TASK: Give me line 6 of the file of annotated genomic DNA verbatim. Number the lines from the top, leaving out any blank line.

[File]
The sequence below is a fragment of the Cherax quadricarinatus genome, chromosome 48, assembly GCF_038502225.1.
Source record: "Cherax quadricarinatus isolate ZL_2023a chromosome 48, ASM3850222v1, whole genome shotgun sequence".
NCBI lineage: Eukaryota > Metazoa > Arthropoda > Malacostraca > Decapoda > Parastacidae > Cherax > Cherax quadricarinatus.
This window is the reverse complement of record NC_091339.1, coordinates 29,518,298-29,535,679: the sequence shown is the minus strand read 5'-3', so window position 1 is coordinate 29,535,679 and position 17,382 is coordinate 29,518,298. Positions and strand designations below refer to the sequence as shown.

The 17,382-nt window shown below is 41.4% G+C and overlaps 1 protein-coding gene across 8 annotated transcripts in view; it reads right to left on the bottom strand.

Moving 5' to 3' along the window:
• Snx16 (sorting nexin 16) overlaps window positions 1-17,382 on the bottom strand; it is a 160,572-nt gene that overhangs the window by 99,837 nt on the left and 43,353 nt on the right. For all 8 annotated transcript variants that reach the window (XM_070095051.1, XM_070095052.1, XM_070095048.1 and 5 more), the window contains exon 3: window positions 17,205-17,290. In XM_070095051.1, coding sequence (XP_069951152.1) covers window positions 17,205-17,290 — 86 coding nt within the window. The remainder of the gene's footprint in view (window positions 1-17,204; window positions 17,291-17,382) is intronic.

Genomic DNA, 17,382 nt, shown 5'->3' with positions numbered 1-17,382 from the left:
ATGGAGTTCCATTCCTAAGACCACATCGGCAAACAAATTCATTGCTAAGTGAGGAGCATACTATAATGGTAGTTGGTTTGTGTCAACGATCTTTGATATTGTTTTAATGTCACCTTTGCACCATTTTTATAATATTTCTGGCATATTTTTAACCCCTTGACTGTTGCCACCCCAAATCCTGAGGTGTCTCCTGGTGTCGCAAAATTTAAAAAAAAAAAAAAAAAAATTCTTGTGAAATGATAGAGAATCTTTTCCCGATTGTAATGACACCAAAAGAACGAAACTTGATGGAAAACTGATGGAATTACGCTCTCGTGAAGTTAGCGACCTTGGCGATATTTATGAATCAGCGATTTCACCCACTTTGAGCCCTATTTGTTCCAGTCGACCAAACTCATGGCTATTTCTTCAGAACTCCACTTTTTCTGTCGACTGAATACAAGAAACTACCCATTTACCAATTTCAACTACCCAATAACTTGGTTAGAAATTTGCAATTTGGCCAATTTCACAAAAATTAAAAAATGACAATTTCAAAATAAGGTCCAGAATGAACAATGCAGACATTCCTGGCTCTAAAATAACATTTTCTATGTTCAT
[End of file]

Moving 5' to 3' along the window: